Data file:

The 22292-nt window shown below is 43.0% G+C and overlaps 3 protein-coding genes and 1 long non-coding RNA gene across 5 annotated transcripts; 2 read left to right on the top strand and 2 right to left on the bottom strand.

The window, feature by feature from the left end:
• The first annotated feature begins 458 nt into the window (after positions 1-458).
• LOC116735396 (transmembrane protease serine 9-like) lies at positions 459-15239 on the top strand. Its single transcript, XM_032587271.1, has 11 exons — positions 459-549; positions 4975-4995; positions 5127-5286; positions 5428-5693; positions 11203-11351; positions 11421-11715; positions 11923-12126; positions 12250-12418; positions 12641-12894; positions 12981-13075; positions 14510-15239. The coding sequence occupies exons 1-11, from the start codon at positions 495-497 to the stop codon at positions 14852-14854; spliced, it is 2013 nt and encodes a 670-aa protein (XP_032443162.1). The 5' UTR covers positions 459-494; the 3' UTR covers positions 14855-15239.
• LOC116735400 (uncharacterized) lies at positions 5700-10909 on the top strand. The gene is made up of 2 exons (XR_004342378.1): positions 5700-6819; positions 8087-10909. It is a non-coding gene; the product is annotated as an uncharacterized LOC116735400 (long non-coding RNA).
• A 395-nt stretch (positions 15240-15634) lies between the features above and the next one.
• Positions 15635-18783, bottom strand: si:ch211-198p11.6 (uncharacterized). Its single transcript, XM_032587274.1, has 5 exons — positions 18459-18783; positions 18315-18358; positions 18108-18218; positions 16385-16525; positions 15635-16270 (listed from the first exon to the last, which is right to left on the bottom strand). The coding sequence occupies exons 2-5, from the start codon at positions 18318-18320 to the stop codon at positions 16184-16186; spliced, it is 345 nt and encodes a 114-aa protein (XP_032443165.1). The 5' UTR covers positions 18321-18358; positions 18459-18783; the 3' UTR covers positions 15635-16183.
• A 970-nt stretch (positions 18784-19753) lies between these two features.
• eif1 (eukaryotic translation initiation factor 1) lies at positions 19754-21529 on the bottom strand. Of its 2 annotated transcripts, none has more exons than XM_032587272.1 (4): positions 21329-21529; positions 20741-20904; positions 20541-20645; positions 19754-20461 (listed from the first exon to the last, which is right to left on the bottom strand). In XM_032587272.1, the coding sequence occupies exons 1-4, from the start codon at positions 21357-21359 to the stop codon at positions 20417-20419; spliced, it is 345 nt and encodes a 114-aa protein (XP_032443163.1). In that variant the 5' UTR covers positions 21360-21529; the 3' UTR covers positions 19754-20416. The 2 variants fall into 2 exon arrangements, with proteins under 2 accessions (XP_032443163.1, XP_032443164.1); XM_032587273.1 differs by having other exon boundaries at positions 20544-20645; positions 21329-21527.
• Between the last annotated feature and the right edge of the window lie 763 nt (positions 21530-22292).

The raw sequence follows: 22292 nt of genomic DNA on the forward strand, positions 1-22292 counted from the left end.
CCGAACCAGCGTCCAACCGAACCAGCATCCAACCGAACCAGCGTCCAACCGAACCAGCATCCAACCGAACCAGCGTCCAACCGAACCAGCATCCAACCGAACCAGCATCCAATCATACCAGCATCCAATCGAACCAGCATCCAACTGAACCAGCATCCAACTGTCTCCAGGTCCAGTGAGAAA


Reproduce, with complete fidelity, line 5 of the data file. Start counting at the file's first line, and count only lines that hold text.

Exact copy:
• LOC116735400 (uncharacterized) lies at positions 5700-10909 on the top strand. The gene is made up of 2 exons (XR_004342378.1): positions 5700-6819; positions 8087-10909. It is a non-coding gene; the product is annotated as an uncharacterized LOC116735400 (long non-coding RNA).